Chone Figgins, Ichiro look to improve communication

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figgins-100406.jpgThe Gnats” made their debut for the Mariners on Monday night, and Chone Figgins and Ichiro were as pesky as expected in Seattle’s 5-3 victory over Oakland.

Figgins stole second base twice, each time advancing to third on throwing errors by A’s catcher Kurt Suzuki. Ichiro stole second once, but was then thrown out at third on another attempted steal with Figgins at the plate. As Geoff Baker of the Seattle Times writes, the M’s want the pair to communicate better.

There was one occasion last night when Ichiro was thrown out at third trying to steal on a 3-1 pitch. Had Figgins known he was going, he could have bluffed a bunt and drawn third baseman Kevin Kouzmanoff towards the plate. But Figgins had no idea, took ball four, and Kouzmanoff held his ground and was at the bag to apply the tag.

Ichiro appeared to beat it by a hair, but was called out anyway.

Mariners manager Don Wakamatsu said today that the pair have been working to improve communication with each other. That’s now going to be stepped up somewhat, likely through visual signals they can give each other.

The Mariners stole three bases on Monday, but were also caught twice (Milton Bradley was nabbed trying to swipe second), so their success rate is going to have to improve. With a batting order this weak, the team just can’t afford to give up base runners.

In other Mariner news, Baker also writes that Cliff Lee played catch without pain for a third straight day, and Erik Bedard is set to throw a bullpen session on Thursday. So pitching help might be on the way, but will there be enough offense?

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The Braves cave, a little anyway, on their outside food policy

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On Friday the Atlanta Braves announced a new policy for outside food, prohibiting ticket holders from bringing in their own. This was a reversal of their old policy — and the policies of the majority of teams around the league — which allowe fans to bring in soft-sided coolers with their own food and beverages, at least as long as the beverages were sealed.

The Braves claimed that the policy change was “a result of tighter security being put into place this season throughout the league,” but this was clearly untrue as no other teams are cracking down on outside food like this. If there are new security procedures, everyone else is able to accommodate them without an opportunistic crackdown on fans bringing in PB&J for their toddlers. It seemed more likely that this was a simple cash grab.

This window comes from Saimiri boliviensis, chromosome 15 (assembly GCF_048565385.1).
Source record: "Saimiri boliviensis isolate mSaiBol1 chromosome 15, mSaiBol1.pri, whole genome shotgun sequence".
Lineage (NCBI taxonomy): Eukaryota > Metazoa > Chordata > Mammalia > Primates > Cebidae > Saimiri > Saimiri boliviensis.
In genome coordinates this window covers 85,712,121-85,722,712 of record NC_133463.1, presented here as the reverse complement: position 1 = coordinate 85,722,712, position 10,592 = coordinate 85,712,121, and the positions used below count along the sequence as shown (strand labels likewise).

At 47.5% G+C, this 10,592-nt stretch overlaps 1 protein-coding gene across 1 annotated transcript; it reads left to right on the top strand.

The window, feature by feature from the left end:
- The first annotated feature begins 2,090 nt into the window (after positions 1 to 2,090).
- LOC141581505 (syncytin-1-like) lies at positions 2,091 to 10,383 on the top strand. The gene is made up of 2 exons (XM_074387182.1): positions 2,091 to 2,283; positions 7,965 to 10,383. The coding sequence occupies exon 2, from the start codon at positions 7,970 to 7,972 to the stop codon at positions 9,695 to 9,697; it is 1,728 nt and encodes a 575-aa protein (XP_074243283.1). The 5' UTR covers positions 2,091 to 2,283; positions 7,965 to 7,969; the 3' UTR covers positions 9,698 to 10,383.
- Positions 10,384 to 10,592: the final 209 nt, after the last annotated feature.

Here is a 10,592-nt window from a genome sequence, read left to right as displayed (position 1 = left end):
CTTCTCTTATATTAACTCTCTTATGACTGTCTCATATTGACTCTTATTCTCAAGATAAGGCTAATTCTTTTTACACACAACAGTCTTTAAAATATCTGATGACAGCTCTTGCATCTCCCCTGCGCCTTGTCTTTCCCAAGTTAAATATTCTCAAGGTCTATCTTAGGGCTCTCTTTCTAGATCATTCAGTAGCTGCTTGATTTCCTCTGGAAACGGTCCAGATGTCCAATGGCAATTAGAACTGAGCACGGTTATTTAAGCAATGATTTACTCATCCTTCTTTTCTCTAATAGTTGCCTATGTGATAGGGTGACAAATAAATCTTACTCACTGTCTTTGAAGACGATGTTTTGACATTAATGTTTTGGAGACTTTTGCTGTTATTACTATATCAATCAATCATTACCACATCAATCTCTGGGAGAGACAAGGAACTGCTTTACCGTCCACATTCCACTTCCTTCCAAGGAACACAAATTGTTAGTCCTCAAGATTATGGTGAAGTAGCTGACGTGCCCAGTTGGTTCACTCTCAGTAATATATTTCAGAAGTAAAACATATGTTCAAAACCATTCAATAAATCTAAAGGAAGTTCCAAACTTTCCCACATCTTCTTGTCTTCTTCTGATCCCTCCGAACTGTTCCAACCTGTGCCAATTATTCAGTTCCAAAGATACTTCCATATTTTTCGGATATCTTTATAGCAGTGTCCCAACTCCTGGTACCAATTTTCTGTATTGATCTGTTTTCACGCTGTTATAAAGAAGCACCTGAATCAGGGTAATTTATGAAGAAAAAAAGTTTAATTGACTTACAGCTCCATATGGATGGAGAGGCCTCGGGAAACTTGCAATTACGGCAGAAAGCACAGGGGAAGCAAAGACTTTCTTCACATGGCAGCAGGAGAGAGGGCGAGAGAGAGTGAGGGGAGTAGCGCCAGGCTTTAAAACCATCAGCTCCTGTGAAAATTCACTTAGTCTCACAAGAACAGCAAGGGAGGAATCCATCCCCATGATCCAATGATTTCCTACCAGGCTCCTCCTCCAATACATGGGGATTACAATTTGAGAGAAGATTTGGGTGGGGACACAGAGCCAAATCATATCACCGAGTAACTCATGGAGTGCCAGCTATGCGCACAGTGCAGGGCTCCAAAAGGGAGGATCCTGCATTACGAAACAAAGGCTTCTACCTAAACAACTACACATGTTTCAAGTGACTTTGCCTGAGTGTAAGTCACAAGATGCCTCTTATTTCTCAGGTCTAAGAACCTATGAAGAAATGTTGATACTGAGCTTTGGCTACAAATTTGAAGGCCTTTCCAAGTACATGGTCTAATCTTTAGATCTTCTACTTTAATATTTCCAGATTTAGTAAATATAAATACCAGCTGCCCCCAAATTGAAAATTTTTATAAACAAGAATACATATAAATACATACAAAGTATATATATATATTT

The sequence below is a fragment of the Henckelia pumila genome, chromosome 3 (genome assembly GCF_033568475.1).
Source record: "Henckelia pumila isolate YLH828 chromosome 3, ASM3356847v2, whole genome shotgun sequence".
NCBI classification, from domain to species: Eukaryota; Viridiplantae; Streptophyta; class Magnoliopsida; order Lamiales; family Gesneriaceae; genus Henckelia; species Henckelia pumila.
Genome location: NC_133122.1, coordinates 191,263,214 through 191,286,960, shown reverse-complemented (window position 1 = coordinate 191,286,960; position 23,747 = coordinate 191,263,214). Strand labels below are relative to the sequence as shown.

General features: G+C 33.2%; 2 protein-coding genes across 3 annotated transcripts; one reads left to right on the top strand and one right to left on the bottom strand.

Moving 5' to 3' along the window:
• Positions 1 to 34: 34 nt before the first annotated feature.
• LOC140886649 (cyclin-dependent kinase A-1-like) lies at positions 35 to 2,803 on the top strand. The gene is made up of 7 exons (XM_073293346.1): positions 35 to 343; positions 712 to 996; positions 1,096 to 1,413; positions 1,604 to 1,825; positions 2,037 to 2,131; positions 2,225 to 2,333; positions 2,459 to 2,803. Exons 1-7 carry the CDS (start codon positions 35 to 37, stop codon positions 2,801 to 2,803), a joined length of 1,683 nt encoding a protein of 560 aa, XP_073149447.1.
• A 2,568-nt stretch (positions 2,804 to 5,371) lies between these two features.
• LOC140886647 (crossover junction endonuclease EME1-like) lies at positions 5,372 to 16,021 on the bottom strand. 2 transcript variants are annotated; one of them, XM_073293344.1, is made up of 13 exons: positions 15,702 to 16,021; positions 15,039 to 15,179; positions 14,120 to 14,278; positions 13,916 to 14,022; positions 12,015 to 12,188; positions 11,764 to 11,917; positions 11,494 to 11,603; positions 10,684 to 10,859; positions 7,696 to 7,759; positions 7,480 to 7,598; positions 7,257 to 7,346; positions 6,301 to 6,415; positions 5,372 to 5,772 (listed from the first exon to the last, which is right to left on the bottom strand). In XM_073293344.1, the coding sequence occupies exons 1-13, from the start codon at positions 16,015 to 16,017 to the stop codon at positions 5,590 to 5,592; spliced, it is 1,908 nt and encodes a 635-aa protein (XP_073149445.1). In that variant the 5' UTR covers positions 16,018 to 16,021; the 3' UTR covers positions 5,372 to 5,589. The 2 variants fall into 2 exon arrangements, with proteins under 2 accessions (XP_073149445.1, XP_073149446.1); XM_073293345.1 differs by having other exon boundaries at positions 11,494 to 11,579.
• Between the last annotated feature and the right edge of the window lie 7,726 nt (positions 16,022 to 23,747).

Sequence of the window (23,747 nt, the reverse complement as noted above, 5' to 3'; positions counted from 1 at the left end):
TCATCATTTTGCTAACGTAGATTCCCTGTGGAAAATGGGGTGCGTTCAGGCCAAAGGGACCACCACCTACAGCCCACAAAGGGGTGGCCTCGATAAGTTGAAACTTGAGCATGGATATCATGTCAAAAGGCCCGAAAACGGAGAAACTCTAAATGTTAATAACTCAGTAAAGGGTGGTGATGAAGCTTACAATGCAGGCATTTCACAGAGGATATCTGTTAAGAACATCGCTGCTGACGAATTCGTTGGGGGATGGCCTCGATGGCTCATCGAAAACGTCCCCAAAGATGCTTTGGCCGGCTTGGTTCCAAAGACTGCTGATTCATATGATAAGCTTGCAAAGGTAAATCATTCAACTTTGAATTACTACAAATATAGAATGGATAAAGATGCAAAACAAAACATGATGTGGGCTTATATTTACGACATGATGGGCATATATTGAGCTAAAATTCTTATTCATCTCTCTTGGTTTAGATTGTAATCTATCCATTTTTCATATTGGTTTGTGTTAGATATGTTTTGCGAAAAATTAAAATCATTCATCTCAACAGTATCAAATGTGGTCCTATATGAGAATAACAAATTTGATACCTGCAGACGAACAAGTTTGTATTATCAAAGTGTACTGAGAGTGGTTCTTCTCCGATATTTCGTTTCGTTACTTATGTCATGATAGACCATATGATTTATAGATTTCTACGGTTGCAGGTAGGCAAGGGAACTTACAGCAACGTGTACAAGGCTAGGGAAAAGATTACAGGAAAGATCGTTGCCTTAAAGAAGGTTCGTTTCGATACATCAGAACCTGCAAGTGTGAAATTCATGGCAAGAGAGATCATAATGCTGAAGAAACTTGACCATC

Today the Braves have reversed the policy somewhat:

While they’re looking for kudos here, this is likewise an admission that the “security” stuff was bull because, last I checked, security procedures aren’t subject to popular referendum and aren’t changed when people complain. What really happened here, it seems, is the Braves, for the first time in living memory, were called out by the public for their greed and realized that even they have some responsibility to not be jackasses about this sort of thing.

Still, a gallon bag policy is not the same as it was before. You could bring coolers into Turner Field and still can bring them into most parks around the league. But I guess this is better than nothing.

Donald Trump may throw out the first pitch at the Nationals opener

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It’s just gossip now, but Politico is hearing that Donald Trump is in talks to throw out the first pitch at Nationals Park on Opening Day. The Nats are not commenting. Neither are the Palm Beach Cardinals of the Florida State League, who no doubt feel slighted given that the president effectively is a local.

With the caveat that, on Opening Day, tickets are likely to be more expensive and thus you’re likely to have a lot more rich people and friends-of-the-owners in attendance, thereby ensuring a more conservative crowd, I’m struggling to imagine a situation in which Trump strolls on to a baseball field in a large American city and isn’t booed like crazy. He’s polling as low as 36% in some places. He’s not exactly Mr. Popular.

Oh well. I look forward to him three-bouncing one to Matt Wieters and then grabbing his phone and tweeting about how it was the best, most tremendous first pitch in baseball history. Or blaming Hillary Clinton for it in the event he admits that it was a bad pitch.